The intentional concealment from the Army of the abandonment of the blade fold pin concept is the basis of relator's claim. However, it is clear from the record that the senior Army officials responsible for the Black Hawk program were aware of this problem in 1979. Even if the Hall and Musgrave affidavits are controverted, which they are not by the relator's submissions, relator itself contends that blade fold pins were part of the original Black Hawk design, that blade fold pins were referred to in documents submitted to the Army, and that defendant was required under its contract with the Army to supply Black Hawks with the blade fold pin design. However, none of the helicopters delivered to the Army had blade fold pins, a fact that was obvious to Army officials in 1979. There is no question of fact regarding the Black Hawk Project Manager's Office's knowledge of the alleged defect. Accordingly, the relator has no claim under the False Claims Act, since the government "knew of those very facts or characteristics" which allegedly made defendant's claims false. Boisjoly, 706 F. Supp. at 810.

With respect to relator's tolling argument under section 3731(b)(2), relator contends that "the official of the United States charged with responsibility to act in the circumstances" is the contracting officer who would have received the Class I engineering change notice that should have been submitted by the defendant. Since defendant did not submit the notice, the official charged with responsibility to act in the circumstances was not aware of defendant's abandonment of the blade fold pin design, it can be presumed from relator's argument, until relator commenced this action. The statute of limitations would thus be tolled until that time.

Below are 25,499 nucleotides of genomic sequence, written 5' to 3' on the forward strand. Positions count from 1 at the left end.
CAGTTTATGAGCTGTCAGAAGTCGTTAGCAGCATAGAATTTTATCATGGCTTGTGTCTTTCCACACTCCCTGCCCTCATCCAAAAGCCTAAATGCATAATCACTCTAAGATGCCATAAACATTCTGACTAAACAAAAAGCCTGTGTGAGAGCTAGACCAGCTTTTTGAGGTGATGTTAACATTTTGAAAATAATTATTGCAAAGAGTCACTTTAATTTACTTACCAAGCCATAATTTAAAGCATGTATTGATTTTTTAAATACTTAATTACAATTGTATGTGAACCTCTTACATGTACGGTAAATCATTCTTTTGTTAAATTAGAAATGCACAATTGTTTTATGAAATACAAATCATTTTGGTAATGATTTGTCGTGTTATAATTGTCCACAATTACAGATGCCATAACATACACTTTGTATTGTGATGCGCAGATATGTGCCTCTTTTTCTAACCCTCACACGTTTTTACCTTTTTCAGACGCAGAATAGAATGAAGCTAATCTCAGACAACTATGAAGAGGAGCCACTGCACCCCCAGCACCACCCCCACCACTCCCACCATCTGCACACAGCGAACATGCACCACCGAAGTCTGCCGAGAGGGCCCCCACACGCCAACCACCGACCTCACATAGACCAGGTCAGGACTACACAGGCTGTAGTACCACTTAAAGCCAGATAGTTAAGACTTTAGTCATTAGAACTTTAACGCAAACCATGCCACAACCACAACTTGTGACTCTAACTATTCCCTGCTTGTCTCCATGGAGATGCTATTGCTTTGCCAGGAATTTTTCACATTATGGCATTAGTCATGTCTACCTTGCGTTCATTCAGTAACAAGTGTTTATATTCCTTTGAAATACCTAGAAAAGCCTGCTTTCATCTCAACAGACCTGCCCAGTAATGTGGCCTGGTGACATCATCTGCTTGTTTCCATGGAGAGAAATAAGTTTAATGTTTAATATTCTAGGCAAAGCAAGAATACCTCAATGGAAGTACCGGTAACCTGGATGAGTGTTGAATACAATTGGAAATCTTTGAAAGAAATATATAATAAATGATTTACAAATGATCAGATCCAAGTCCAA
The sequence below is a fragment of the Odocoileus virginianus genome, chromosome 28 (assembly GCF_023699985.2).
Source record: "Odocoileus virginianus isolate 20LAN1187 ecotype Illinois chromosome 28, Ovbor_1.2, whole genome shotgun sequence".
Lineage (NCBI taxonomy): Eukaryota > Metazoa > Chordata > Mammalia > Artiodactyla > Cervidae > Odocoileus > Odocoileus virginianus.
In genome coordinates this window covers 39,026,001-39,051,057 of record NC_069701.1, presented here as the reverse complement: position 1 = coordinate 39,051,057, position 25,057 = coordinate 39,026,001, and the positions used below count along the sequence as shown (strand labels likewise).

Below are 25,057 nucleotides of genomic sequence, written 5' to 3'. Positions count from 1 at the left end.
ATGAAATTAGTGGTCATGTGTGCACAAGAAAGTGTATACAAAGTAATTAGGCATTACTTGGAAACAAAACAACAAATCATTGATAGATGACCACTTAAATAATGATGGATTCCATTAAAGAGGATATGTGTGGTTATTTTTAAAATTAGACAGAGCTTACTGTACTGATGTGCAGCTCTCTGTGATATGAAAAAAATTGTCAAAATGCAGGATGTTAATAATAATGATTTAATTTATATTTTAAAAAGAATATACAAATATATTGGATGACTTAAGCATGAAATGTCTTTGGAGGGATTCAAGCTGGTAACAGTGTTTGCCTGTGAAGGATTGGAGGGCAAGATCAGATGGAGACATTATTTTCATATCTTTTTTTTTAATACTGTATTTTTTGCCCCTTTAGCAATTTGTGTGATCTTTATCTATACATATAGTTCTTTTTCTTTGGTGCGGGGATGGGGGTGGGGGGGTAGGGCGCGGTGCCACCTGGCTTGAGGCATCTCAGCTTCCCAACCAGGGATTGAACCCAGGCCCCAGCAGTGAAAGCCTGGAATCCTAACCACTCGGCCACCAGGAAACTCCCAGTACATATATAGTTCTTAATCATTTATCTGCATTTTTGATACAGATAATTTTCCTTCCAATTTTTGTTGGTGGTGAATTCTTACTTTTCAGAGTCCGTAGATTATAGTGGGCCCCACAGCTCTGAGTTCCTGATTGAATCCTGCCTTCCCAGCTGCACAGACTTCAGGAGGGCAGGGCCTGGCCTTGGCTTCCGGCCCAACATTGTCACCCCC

There is no caselaw interpreting this phrase in the statute. However, courts interpreting the analogous tolling provision at 28 U.S.C. § 2416(c)*fn4 have indicated that once officials who could take action recognize the essential elements of the cause of action, the statute is not tolled. See United States v. Boeing Co., Inc., 845 F.2d 476, 481-82 (4th Cir. 1988); United States v. Kass, 740 F.2d 1493, 1497-98 (11th Cir. 1984). The court in Boeing rejected the argument that only one Department of Defense contracting officer had responsibility to act on claims for severance pay when several other employees and managers "recognized that a problem existed." Boeing, 845 F.2d at 482.

The court here rejects relator's argument that the contracting officer is the only official charged with responsibility to act in the circumstances. The facts material to relator's cause of action were known in 1979 by the senior officials in charge of the Black Hawk project. Thus, those facts were known, or reasonably should have been known, by officials with the responsibility to act. Presuming, for the sake of argument, that false claims were made to the government, since the argument has been rejected by the court, the statute of limitations began to run in 1979, when payments were made for the first Black Hawks with the allegedly concealed defect. The court is not persuaded by relator's "continuing fraud" theory, i.e., that a fraudulent claim was made with the delivery of each helicopter, since the alleged defect in each helicopter was known to the government in 1979.

With respect to relator's contention that more discovery is needed to demonstrate a lack of knowledge by the government, the relator has been able to submit numerous documents and exhibits to the court on this issue. Further discovery, in the court's opinion, will not enable the relator to controvert the government's knowledge that is clearly established by the existing record.

The defendant's motion for summary judgment on statute of limitations grounds is granted. It is thus unnecessary for the court to consider the remainder of defendant's motions.

Conclusion

Defendant's motion for summary judgment dismissing the complaint on statute of limitations grounds is granted.

IT IS SO ORDERED.